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Uruguay Coffee Shop Sign Quoting Tarantino's The Hateful Eight Sparks Diplomatic Row With Mexico

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The Mexican Embassy contacted the Uruguayan Foreign Ministry after a cafe' in Montevideo wrote "No Dogs or Mexicans allowed" on its board STR/AFP/Getty Images

The Mexican Embassy in Uruguay has strongly condemned a sign outside a cafe in Montevideo that has put the establishment at the center of a diplomatic row.

The sign, which read “No dogs or Mexicans allowed”, was first spotted on April 8 at the Coffee Shop in Uruguay’s capital and sparked controversy on social media, with several users expressing their outrage on the cafe’s Facebook page.

Coffee Shop addressed its critics in a post written in English and Spanish the same day: “The furror [sic] over Coffee Shop’s last street sign tag is a big misunderstanding.”

The owners explained that the quote referred to the 2015 American movie The Hateful Eight, directed by Quentin Tarantino. The film, set in the late 19th century, includes a scene that features Samuel L. Jackson’s character saying: “ Minnie used to have a sign here that said, 'No dogs or Mexicans allowed.' You know why she took it off? Because she started allowing dogs."

The quote is meant to reflect a common practice in the U.S. in the late 19th and early 20th century. Signs reading “No dogs, Negros, Mexicans” or “We serve White’s [sic] only. No Spanish or Mexicans” were common in Texas, Arizona and other states. During the Democratic National Convention in Philadelphia, Pennsylvania, in July 2016, Rep. Joaquin Castro recalled the memory of his mother passing by those signs, in a speech condemning the then-presidential candidate Donald Trump’s vision for the country and comments about Mexican people.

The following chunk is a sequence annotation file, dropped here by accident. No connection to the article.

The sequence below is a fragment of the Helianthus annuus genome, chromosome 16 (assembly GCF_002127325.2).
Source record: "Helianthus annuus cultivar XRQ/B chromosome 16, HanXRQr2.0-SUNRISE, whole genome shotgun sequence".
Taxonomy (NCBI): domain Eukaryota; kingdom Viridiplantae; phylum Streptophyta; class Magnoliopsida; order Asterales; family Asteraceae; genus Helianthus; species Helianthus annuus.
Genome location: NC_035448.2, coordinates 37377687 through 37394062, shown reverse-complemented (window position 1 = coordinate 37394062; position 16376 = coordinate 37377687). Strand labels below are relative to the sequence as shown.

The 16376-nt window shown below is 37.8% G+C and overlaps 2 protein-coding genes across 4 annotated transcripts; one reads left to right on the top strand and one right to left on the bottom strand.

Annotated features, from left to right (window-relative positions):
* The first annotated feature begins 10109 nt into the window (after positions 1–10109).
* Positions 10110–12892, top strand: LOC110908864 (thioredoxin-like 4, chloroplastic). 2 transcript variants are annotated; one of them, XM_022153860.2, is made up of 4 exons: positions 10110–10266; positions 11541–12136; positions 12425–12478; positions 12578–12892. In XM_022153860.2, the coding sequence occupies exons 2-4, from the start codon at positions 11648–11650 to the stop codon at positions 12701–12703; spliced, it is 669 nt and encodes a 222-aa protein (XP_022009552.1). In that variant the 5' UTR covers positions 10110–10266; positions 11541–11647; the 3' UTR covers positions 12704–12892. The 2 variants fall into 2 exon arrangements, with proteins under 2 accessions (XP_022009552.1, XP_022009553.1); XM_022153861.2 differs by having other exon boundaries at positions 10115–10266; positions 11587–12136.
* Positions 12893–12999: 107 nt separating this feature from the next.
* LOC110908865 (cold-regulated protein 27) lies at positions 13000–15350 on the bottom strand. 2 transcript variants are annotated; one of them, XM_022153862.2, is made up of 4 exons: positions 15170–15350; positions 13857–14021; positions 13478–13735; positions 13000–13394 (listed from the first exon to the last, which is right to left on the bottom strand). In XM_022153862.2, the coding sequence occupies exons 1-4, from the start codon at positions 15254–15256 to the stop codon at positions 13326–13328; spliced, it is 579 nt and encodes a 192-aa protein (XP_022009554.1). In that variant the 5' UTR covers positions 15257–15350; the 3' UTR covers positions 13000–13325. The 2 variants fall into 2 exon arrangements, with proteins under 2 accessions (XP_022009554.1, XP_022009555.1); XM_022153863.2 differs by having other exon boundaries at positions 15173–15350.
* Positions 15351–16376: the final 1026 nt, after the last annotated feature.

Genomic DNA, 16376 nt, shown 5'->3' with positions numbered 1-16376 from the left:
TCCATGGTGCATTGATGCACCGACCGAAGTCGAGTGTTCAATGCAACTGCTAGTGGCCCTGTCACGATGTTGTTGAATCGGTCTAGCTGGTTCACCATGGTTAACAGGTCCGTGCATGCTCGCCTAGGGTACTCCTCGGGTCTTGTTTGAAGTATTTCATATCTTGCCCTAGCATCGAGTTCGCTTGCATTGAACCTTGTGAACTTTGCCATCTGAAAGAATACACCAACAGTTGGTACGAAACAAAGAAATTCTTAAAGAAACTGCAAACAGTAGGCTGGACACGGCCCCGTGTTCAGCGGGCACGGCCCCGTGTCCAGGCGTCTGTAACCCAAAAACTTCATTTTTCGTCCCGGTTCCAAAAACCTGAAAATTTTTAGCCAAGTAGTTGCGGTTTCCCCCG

One social media user was prompted to refer to Coffee Shop as “Cafè Donald Trump’”.

Coffee Shop defended the sign, saying it was not intended to be offensive. “It may have accidentaly [sic] insulted, but I’d never say a thing like that in earnest. Don’t let yourself be fueled by hysteria. Don’t allow yourself to think the worst even if it’s being suggested,” the message continued. “If some reactions to this seem exagerated [sic] and you know Coffee Shop to be the opposite of what’s being said, you can say something too.”

The message and an ensuing interview with Coffee Shop’s American owner Jim Delalla in a local publication did little to diminish the controversy. The Mexican Embassy said in a statement published on social media on Monday that they contacted the Uruguayan Foreign Ministry condemning the “lamentable and deplorable racist, discriminatory and xenophobic attitude of the Coffee Shop.”

The embassy called on the ministry to act in accordance with Uruguayan laws to prevent the cafe from continuing to “instigate denigrating attitudes contrary to the values and principles of Uruguayan society.” On Monday, Coffee Shop opened as usual, but this time had a new message: “ Here we do not discriminate nobody”. It has not issued an apology.